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Fentanyl overdose deaths in Denver are skyrocketing, health officials warn

Between January and May, the city saw a 282 percent increase in fentanyl-related overdose fatalities compared to 2019.

DENVER — Denver is experiencing a surge in overdose deaths related to fentanyl, a powerful synthetic opioid that’s 50 times more potent than heroin.

Between January and May, the city saw a 282 percent increase in fentanyl-related overdose fatalities compared with the same time period last year, the Denver Department of Public Health and Environment reports.

>> Watch the 9NEWS video above on fentanyl-laced tablets linked to eight overdoses in Northern Colorado. 

“Overdoses caused by fentanyl can happen faster and are harder to stop than those caused by other opioids,” city officials advised in a press release Wednesday morning. “The drug can come in many forms, including pills, capsules, rock, and pure powders. It cannot be seen, tasted or smelled when mixed with other drugs.”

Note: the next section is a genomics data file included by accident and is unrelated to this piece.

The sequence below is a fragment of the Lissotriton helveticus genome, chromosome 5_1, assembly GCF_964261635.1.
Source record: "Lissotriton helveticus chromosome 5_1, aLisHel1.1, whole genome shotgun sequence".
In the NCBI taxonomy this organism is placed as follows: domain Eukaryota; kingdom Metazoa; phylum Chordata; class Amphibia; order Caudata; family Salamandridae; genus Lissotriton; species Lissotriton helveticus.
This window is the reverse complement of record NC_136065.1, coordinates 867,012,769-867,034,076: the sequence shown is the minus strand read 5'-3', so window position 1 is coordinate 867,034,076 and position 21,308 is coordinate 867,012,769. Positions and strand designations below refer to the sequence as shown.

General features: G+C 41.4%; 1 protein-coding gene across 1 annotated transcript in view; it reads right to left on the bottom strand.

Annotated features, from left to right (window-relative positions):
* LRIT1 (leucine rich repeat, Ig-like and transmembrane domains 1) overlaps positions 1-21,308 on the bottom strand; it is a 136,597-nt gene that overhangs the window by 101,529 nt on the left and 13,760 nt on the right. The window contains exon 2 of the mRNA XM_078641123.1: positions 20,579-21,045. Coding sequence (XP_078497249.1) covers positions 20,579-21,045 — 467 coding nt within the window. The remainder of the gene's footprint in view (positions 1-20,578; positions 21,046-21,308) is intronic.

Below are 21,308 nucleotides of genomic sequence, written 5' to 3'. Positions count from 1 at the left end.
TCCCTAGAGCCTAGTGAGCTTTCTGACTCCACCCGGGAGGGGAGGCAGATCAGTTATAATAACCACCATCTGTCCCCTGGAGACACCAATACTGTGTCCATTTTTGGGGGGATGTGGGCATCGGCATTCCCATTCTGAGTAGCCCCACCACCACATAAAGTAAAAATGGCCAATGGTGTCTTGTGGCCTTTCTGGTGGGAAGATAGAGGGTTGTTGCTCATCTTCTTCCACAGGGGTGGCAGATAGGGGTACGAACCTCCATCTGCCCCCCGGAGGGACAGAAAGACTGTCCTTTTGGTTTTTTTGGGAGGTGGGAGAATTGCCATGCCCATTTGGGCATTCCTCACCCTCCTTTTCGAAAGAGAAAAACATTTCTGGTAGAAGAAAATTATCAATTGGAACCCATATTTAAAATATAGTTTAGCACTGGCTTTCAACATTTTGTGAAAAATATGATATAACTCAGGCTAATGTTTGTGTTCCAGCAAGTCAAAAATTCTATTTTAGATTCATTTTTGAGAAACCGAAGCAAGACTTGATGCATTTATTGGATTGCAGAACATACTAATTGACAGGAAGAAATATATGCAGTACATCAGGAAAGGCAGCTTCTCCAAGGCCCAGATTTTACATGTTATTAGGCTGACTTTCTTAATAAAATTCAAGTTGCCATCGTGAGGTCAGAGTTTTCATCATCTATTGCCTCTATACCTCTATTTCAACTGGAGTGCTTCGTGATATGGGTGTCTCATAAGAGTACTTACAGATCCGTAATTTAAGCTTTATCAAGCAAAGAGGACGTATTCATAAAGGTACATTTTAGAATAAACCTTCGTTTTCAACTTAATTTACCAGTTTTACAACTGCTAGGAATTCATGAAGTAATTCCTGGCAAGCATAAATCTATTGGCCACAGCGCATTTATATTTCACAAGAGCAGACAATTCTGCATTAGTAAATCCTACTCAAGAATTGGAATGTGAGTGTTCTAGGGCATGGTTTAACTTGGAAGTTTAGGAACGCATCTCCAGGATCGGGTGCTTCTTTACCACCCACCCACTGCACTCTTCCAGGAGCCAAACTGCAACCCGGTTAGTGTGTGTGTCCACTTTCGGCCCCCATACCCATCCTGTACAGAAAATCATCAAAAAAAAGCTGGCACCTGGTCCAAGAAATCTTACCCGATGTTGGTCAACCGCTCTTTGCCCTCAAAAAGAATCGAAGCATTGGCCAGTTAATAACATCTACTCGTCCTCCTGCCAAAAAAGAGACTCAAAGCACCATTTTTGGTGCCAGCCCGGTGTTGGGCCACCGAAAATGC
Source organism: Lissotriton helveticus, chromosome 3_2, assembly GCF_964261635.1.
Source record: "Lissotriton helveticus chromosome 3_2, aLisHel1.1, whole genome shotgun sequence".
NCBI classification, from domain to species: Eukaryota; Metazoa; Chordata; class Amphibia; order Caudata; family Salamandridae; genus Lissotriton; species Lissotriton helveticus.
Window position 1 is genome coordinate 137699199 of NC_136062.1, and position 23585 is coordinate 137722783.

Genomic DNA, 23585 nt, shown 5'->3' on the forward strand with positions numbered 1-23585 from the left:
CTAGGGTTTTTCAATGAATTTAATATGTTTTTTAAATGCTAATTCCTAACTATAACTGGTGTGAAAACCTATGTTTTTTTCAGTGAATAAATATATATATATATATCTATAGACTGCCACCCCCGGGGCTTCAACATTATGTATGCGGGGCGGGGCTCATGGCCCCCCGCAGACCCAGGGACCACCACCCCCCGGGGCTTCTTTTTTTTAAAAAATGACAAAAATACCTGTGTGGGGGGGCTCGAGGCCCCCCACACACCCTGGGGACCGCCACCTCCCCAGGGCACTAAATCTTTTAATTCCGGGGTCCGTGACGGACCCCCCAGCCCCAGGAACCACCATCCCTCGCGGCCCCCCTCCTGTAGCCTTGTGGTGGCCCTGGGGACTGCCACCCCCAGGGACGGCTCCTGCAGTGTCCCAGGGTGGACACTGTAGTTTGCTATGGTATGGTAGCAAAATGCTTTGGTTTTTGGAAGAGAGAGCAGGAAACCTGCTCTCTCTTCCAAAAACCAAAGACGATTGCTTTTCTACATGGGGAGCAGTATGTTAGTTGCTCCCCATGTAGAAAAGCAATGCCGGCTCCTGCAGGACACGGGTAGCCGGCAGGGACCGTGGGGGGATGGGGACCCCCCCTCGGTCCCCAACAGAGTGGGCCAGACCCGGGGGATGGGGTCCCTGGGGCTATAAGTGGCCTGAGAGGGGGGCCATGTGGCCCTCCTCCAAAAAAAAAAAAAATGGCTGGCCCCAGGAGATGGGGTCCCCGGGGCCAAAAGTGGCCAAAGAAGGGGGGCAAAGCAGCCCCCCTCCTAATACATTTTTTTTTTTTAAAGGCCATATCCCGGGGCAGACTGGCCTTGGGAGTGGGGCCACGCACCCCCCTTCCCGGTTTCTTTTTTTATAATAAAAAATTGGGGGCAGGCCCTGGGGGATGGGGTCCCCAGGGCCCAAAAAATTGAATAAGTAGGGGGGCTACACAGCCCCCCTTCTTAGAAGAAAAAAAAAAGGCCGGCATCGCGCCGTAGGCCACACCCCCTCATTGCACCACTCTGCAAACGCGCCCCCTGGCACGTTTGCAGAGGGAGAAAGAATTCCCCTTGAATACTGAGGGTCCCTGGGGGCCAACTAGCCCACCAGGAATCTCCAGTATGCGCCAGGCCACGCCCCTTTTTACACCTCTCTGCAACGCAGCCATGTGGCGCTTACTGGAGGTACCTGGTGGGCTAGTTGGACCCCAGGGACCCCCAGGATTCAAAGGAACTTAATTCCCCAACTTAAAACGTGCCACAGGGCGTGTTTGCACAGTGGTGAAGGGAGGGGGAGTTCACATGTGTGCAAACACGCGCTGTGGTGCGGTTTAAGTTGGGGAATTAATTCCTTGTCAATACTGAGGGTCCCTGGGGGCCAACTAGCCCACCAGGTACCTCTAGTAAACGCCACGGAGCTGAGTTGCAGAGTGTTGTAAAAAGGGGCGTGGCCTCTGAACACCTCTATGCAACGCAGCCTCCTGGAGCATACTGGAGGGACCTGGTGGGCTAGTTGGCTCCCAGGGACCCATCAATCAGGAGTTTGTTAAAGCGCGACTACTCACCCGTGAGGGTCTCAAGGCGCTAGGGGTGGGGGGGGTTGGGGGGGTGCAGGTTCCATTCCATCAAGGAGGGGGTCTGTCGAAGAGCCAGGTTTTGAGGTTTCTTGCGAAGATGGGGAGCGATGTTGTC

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Denver’s health department in partnership with the Denver Police Department other partners have been monitoring the Denver area for the presence of fentanyl “with the goal of reducing the risk of overdose death in the community.”

Fentanyl and other synthetic opioids have become a major problem nationwide. More than 31,000 deaths involving synthetic opioids occurred in the U.S. in 2018, according to the Centers for Disease Control and Prevention.

>> Read more at Colorado Politics

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